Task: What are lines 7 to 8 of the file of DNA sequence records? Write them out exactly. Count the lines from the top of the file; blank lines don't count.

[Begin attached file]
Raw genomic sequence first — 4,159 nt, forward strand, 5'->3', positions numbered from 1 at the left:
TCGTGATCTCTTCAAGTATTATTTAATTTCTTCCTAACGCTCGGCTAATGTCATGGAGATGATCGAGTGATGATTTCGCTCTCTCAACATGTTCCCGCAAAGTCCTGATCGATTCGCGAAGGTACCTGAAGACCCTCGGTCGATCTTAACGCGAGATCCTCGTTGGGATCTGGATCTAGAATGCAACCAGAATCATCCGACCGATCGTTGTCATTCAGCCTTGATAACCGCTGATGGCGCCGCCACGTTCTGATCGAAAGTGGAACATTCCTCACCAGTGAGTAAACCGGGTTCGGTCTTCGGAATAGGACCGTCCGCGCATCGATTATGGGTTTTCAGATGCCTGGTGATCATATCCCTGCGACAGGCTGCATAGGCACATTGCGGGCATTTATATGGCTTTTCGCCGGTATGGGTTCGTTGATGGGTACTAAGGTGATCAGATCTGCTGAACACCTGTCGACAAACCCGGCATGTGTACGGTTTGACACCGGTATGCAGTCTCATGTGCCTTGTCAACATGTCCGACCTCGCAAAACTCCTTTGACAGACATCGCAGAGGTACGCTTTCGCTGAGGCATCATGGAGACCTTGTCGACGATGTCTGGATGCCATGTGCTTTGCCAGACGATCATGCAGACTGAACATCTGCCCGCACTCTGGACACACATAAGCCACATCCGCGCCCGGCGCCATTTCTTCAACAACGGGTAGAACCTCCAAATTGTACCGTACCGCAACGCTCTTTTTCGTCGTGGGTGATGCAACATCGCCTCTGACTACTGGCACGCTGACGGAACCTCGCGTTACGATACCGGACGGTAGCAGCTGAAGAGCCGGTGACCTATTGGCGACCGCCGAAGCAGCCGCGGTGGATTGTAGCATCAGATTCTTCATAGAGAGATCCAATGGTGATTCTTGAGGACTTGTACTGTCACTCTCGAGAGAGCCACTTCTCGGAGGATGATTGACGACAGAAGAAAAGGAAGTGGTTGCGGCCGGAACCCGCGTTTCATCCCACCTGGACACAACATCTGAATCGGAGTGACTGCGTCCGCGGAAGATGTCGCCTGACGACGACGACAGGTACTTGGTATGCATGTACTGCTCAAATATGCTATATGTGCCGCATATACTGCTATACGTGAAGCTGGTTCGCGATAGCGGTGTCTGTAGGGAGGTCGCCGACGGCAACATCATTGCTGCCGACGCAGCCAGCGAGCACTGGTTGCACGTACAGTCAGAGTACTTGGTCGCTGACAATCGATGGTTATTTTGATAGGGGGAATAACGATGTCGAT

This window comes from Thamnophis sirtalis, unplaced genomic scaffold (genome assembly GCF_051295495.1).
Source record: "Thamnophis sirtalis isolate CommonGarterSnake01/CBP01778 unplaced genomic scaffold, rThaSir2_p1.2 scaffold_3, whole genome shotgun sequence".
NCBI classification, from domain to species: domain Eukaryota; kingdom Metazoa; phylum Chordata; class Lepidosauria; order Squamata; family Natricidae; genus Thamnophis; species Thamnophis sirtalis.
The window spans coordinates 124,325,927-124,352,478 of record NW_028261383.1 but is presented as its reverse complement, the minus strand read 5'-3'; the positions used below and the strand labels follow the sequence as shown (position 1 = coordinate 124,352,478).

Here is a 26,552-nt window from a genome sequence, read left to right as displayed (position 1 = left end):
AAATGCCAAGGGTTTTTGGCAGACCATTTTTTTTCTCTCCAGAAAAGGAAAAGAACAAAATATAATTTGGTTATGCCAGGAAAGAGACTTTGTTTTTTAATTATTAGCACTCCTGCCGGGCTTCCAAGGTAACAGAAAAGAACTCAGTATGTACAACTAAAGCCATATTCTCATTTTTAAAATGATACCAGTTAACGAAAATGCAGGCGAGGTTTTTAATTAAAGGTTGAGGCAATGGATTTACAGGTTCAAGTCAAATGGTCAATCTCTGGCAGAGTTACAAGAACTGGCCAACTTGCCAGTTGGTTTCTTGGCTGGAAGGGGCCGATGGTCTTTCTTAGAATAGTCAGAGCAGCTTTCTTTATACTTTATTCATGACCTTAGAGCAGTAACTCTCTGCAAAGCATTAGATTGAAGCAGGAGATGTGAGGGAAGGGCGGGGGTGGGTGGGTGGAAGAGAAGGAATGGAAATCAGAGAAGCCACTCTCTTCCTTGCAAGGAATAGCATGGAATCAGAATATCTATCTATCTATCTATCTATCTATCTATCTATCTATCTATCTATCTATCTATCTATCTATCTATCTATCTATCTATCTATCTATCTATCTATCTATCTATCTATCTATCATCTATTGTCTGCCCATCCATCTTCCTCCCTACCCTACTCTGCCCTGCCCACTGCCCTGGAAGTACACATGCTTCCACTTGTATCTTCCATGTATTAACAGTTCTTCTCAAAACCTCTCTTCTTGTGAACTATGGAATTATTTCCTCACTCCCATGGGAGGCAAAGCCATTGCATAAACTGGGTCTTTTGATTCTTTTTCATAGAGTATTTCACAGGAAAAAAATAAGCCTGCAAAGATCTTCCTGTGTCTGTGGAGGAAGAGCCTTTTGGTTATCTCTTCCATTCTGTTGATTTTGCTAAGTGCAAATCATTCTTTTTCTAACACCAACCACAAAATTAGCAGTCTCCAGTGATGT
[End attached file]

Here is a 26,552-nt window from a genome sequence, read left to right as displayed (position 1 = left end):
AAATGCCAAGGGTTTTTGGCAGACCATTTTTTTTCTCTCCAGAAAAGGAAAAGAACAAAATATAATTTGGTTATGCCAGGAAAGAGACTTTGTTTTTTAATTATTAGCACTCCTGCCGGGCTTCCAAGGTAACAGAAAAGAACTCAGTATGTACAACTAAAGCCATATTCTCATTTTTAAAATGATACCAGTTAACGAAAATGCAGGCGAGGTTTTTAATTAAAGGTTGAGGCAATGGATTTACAGGTTCAAGTCAAATGGTCAATCTCTGGCAGAGTTACAAGAACTGGCCAACTTGCCAGTTGGTTTCTTGGCTGGAAGGGGCCGATGGTCTTTCTTAGAATAGTCAGAGCAGCTTTCTTTATACTTTATTCATGACCTTAGAGCAGTAACTCTCTGCAAAGCATTAGATTGAAGCAGGAGATGTGAGGGAAGGGCGGGGGTGGGTGGGTGGAAGAGAAGGAATGGAAATCAGAGAAGCCACTCTCTTCCTTGCAAGGAATAGCATGGAATCAGAATATCTATCTATCTATCTATCTATCTATCTATCTATCTATCTATCTATCTATCTATCTATCTATCTATCTATCTATCTATCTATCTATCTATCTATCTATCTATCTATCTATCATCTATTGTCTGCCCATCCATCTTCCTCCCTACCCTACTCTGCCCTGCCCACTGCCCTGGAAGTACACATGCTTCCACTTGTATCTTCCATGTATTAACAGTTCTTCTCAAAACCTCTCTTCTTGTGAACTATGGAATTATTTCCTCACTCCCATGGGAGGCAAAGCCATTGCATAAACTGGGTCTTTTGATTCTTTTTCATAGAGTATTTCACAGGAAAAAAATAAGCCTGCAAAGATCTTCCTGTGTCTGTGGAGGAAGAGCCTTTTGGTTATCTCTTCCATTCTGTTGATTTTGCTAAGTGCAAATCATTCTTTTTCTAACACCAACCACAAAATTAGCAGTCTCCAGTGATGT